My Last Duchess – Review (‘Come At Me, Books!’ Dare #2)

Cora found most novels hard to sympathise with – all those plain governesses – but this one had much to recommend it. The heroine was ‘handsome, clever and rich’, rather like Cora herself. Cora knew she was handsome – wasn’t she always referred to in the papers as ‘the divine Miss Cash’?

I did it. I survived my second ‘Come At Me, Books!’ dare. As I expected, it was a complete trainwreck – but this time with dukes and duchesses, rather than assassins. This did not make it any better. My first qualm with this book would be why it was even called My Last Duchess in the first place. I understand the reference to the Browning poem, but why make this reference? Cora becomes the latest Duchess of Wareham, certainly, but she is by no means the last – it feels to me as though the author was just trying to make her book seem more literary and interesting than it actually is. It’s like Cora herself once thinks ‘Perhaps she should change into something more interesing. Something that suggested that she could be fascinating as well as decorative’ – unfortunately, this book proved to be neither. It was very dull, with 500 pages of little to no plot, lots of descriptions of gowns ordered from Paris, and Cora complaining about everything under the sun, or lack thereof, because she’s in England now, and nothing could ever be as good as it was in America.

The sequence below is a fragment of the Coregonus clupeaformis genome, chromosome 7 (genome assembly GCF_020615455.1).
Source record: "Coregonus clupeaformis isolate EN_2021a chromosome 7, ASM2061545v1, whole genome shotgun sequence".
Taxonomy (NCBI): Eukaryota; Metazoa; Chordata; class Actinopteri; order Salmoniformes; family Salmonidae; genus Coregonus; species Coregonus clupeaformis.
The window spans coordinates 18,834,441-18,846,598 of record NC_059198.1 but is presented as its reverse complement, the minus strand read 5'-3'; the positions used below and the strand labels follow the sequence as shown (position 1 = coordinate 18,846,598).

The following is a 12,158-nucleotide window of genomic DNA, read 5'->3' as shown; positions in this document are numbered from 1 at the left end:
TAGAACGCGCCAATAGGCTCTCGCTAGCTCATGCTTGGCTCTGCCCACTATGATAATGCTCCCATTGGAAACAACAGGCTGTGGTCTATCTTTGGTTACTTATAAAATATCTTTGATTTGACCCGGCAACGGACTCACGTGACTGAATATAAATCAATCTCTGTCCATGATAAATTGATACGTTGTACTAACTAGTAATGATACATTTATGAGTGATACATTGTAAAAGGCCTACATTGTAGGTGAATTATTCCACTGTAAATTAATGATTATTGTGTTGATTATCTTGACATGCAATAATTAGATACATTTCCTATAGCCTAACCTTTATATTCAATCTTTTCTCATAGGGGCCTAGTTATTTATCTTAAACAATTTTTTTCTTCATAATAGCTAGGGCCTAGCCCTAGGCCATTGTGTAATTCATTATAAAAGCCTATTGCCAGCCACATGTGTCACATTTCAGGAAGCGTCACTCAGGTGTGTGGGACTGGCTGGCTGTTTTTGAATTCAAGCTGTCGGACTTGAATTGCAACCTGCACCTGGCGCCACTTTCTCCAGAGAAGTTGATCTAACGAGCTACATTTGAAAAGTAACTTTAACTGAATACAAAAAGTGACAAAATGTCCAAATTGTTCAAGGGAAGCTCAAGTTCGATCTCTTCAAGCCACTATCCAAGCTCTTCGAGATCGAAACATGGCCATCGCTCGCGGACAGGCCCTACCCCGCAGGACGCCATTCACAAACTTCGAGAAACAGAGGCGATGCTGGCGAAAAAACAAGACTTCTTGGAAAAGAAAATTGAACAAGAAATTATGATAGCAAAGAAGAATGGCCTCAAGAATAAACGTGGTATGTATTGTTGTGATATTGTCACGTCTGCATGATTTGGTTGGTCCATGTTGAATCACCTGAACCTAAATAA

Apparently this book was published as The American Heiress at some point, and that makes so much more sense, not only as a title but because the book is all about Cora, a spoilt and irritating wealthy American socialite who travels to England in search of a titled husband. When she becomes engaged at just over 100 pages in, what follows are 400 more pages of banality – gossip, hunting, trying on dresses, moping about, and not listening when people try to confide important plot points to her. I say important plot points, but I’ve basically just told you the entire plot right there. Nothing happens. There are a lot of revelations in the last ten pages or so but they don’t come as a surprise at all, and everything is wrapped up far too quickly and tidily – that, and because I didn’t care for any of the characters, the revelation that so many of them had shady pasts did not come as a surprise. Everything was so clearly signposted from the start that the book plodded and lumbered about, trying to fill its pages with empty meaningless fluff before shoving in ‘drama’ right at the very end.